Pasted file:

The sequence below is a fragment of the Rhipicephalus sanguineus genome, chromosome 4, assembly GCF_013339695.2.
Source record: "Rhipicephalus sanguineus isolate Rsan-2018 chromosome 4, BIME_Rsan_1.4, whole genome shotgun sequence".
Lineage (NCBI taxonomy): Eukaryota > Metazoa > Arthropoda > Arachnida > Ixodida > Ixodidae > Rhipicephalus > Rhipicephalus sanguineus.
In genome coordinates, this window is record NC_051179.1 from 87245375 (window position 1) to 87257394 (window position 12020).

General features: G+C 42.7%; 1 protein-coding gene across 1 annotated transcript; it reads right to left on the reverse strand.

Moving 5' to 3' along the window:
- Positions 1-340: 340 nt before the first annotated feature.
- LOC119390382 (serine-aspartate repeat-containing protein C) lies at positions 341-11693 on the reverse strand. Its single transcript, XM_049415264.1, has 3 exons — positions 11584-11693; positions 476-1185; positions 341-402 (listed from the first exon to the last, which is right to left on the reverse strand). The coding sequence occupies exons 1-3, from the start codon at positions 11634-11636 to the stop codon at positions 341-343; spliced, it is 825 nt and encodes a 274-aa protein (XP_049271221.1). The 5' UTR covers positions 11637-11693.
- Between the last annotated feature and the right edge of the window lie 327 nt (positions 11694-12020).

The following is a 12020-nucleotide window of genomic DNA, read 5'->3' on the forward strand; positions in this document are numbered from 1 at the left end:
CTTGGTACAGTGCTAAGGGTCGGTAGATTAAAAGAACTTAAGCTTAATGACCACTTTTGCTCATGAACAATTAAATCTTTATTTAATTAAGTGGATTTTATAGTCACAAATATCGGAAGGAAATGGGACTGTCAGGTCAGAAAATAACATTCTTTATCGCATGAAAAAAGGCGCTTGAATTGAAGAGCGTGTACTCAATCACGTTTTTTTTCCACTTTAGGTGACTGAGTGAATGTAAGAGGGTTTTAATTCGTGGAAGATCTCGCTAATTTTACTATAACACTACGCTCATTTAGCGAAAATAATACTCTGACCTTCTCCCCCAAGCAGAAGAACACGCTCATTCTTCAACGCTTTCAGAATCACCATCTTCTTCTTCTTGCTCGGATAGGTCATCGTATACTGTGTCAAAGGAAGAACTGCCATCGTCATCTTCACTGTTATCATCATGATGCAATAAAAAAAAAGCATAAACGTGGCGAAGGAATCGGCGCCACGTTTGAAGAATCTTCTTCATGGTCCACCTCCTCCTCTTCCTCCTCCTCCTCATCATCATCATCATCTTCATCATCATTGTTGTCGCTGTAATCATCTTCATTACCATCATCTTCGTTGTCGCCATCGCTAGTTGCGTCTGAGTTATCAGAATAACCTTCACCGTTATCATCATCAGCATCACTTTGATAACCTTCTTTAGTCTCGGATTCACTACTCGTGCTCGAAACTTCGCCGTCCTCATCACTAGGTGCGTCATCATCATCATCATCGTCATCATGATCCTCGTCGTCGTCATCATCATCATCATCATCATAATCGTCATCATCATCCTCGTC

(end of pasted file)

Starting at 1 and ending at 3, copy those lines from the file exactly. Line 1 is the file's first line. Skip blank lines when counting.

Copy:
The sequence below is a fragment of the Rhipicephalus sanguineus genome, chromosome 4, assembly GCF_013339695.2.
Source record: "Rhipicephalus sanguineus isolate Rsan-2018 chromosome 4, BIME_Rsan_1.4, whole genome shotgun sequence".
Lineage (NCBI taxonomy): Eukaryota > Metazoa > Arthropoda > Arachnida > Ixodida > Ixodidae > Rhipicephalus > Rhipicephalus sanguineus.